There shall be established in the Gambia a prison service to be known as the Prison Service. The duties of the service shall be the performance of all work necessary for, arising from, or incidental to and the keeping of full statistics in thereto as the President may form to time assign to the service. After the Gambia had gained the independent, the position of the Governor Rank was nullified to new positions.
BRIEF HISTORY OF THE GAMBIA PRISONS
The Gambia Prisons Service was established as far back as the Colonial days of lord Bathurst. The first Prison complex was built at Bedford place, the present education Department. This was when civilization was not entrenched in The Gambia Society and those days Gambians were a little bit unaware of the western custodial procedures. The Prisons or detention Centers were created to adhere to colonial rules performed through their Attendants. In those days Bedford building was purposely build to house a capacity of 50 Prisoners.
As Prisoners and detainees increased there was the need to relocate Bedford place to a new site. This site was identified at campama the then psychiatric center. As societies grew larger, crime rates also accelerated. The then colonial Governor decided to construct another prisons center. This Center was identified and constructed as the present mile II prisons with a large capacity to keep more prisoners in lawful custody in a better and safe environment in conformity with the international standard. It was at this period that a white officer-Superintendent Peter was appointed as the head of the prisons department. At the same time an abandoned slave collection Center in Kerewan in the North Bank was also transformed into a prison center. This Center was later transferred to Georgetown’s new established prisons presently Janjanbureh prisons.
Immediately after World War 2 in 1945, another prison center was open at Old Jeshwang settlement. This is the present Jeshwang prison camp.
When civilization started coming in place, and criminal rate was on the increase, then the department was relocated and transferred to Campama in the north of the capital and finally to Mile II prison with a large capacity to keep more prisoners in lawful custody in a better and safe environment in conformity with the international standard.
Prison reform can be a daunting task. In fact it usually is, and attempts at reform tend to fail at least as often as they succeed. This is not an excuse for giving up, but a good reason for approaching the task cautiously and recognizing the difficult and complex role that prison leaders play in bringing about effective and sustainable reforms within the system in which they work. Prisons are harsh and difficult environments, particularly when they operate without the necessary human, physical and financial resources.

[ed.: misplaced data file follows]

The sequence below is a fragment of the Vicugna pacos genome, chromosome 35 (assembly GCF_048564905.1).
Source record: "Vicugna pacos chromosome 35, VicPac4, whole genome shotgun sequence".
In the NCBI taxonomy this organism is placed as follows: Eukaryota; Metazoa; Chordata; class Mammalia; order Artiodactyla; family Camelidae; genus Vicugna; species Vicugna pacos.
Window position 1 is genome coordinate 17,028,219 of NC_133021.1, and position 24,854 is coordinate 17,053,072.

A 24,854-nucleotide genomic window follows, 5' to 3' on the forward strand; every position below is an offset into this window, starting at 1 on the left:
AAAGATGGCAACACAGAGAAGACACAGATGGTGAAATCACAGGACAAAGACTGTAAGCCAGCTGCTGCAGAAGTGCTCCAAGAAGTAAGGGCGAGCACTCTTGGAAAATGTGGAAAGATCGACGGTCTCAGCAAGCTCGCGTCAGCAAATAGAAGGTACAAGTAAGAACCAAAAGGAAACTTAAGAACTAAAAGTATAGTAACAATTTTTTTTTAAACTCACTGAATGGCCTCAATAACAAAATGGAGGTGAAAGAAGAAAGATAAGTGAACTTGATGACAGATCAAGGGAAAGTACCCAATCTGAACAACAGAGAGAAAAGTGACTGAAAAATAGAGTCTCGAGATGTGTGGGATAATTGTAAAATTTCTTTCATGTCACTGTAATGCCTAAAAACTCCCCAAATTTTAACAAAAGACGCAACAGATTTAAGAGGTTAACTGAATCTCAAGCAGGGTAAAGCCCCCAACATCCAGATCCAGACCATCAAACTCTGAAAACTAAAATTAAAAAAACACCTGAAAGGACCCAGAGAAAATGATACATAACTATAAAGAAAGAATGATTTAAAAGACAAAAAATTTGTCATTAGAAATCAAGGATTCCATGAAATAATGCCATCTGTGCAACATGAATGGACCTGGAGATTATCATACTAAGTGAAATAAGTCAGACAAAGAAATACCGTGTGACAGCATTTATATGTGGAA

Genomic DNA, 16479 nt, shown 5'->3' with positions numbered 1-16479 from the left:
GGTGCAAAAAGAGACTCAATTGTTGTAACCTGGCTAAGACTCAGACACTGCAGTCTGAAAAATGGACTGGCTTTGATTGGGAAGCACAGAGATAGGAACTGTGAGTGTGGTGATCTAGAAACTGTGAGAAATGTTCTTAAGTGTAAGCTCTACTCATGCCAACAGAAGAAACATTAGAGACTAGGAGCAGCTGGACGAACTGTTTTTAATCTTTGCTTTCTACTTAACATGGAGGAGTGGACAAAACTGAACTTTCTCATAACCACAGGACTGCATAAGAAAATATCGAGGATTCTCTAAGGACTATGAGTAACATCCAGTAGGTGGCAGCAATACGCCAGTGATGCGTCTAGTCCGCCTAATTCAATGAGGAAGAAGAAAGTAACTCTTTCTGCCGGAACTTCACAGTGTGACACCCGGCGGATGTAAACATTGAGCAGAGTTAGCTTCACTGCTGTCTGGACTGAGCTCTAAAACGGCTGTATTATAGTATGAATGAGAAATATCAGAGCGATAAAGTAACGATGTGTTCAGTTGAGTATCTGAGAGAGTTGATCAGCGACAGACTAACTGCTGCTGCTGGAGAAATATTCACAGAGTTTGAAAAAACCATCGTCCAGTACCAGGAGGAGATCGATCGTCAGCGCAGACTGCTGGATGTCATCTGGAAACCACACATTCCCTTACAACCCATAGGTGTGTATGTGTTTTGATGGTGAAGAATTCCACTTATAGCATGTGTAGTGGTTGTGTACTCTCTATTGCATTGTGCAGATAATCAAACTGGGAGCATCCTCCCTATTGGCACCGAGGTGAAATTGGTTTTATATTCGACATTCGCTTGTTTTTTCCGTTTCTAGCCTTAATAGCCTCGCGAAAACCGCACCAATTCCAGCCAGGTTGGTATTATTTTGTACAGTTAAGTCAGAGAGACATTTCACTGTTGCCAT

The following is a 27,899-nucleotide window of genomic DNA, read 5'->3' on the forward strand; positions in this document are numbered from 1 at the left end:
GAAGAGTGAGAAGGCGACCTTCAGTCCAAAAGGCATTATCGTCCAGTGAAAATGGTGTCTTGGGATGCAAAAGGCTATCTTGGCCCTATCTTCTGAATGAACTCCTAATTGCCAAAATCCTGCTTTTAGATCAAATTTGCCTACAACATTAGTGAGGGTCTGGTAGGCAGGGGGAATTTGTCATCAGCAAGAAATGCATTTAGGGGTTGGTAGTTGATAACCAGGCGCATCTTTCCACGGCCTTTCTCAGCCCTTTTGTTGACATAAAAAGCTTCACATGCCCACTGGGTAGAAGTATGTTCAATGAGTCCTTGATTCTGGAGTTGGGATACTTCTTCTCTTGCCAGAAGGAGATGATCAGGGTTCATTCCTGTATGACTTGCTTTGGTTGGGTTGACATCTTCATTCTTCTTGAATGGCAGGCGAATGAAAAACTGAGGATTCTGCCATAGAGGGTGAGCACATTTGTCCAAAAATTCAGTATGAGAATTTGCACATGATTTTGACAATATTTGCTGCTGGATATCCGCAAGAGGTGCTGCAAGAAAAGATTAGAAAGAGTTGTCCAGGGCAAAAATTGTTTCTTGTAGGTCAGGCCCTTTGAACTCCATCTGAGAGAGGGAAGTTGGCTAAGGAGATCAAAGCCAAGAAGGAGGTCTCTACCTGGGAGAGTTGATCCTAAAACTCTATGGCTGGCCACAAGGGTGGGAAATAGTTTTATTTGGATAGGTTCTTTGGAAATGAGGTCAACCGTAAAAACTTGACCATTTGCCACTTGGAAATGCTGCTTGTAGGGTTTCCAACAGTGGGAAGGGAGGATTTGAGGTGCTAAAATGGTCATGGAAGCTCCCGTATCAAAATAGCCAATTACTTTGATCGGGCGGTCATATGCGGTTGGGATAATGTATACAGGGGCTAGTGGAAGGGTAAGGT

The job of a prison leader is inevitably a very challenging one. It clearly requires the full commitment of a strong, dedicated, creative and persevering individual.
“The purpose and justification of a sentence of imprisonment or a similar measuredeprivative of liberty is ultimately to protect society against crime. This end can only be achieved if the period of imprisonment is used to ensure, so far as possible, that upon his or her return to society, the offender is not only willing but able to lead a law abiding and self-supporting life.” Standard Minimum Rules for the Treatment of Prisoners, Standard 58.
Prisons play an essential role in society. They are crucial to human and public security. Yet, the task of building and managing fair, humane, and effective prisons is rarely given a high priority. Governments understandably have other funding priorities such as housing, transportation, infrastructure, education, health, defense, etc. Moreover public perception of prisoners is generally negative and there is rarely much public support to spend more public funds on prisons. Prison leaders often have to deal with a fairly narrow public view of the goals of imprisonment. Most people would prefer to see prisoners punished rather than rehabilitated.
“All persons deprived of their liberty shall be treated with humanity and with respect for the inherent dignity of the human person.” International Covenant on Civil and Political Rights, Article 10 (1).
The Gambia Prisons was design correctly to serve its purpose with the proper observant of all human rights and all the conventions of that time. It began losing grip of hang on to what is right when it was turn to a political bureau by the Governing body and some influential politicians to a punishment center.
Those in power neglect Prisons and left it to be so degraded that it’s not fit for human dwelling. This is for a purpose of punishment to those taken there and the significant role of rehabilitation, reformation and re-integration was no more of use. It was within this time that cells meant to house five inmates at most were house twenty-five without considerations of ventilation, overcrowding, health and hygiene nutrition. The whole prisons form the administration, the warders, inmates, and the structural infrastructure was neglected. As years go be the conditions deteriorated to an extent that today the Gambia prisons would need a thorough revamp if not a new facility.